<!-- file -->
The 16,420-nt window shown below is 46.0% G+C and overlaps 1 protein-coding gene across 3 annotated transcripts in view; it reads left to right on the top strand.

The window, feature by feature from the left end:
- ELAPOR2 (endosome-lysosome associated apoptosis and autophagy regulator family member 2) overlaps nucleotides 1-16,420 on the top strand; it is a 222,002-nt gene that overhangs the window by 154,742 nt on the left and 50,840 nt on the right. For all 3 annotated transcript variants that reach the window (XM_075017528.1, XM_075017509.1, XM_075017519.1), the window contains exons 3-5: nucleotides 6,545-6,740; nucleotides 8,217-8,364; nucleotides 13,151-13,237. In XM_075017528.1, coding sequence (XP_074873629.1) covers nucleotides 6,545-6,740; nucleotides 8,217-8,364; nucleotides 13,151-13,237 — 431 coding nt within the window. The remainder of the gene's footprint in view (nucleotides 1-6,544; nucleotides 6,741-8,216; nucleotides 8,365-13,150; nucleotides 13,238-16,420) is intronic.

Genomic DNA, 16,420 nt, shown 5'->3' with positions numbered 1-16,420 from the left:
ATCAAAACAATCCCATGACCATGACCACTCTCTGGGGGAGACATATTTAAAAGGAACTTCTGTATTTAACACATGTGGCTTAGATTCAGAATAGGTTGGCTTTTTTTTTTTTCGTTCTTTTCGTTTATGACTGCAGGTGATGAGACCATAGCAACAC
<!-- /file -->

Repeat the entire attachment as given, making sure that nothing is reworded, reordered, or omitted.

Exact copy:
The 16,420-nt window shown below is 46.0% G+C and overlaps 1 protein-coding gene across 3 annotated transcripts in view; it reads left to right on the top strand.

The window, feature by feature from the left end:
- ELAPOR2 (endosome-lysosome associated apoptosis and autophagy regulator family member 2) overlaps nucleotides 1-16,420 on the top strand; it is a 222,002-nt gene that overhangs the window by 154,742 nt on the left and 50,840 nt on the right. For all 3 annotated transcript variants that reach the window (XM_075017528.1, XM_075017509.1, XM_075017519.1), the window contains exons 3-5: nucleotides 6,545-6,740; nucleotides 8,217-8,364; nucleotides 13,151-13,237. In XM_075017528.1, coding sequence (XP_074873629.1) covers nucleotides 6,545-6,740; nucleotides 8,217-8,364; nucleotides 13,151-13,237 — 431 coding nt within the window. The remainder of the gene's footprint in view (nucleotides 1-6,544; nucleotides 6,741-8,216; nucleotides 8,365-13,150; nucleotides 13,238-16,420) is intronic.

Genomic DNA, 16,420 nt, shown 5'->3' with positions numbered 1-16,420 from the left:
ATCAAAACAATCCCATGACCATGACCACTCTCTGGGGGAGACATATTTAAAAGGAACTTCTGTATTTAACACATGTGGCTTAGATTCAGAATAGGTTGGCTTTTTTTTTTTTCGTTCTTTTCGTTTATGACTGCAGGTGATGAGACCATAGCAACAC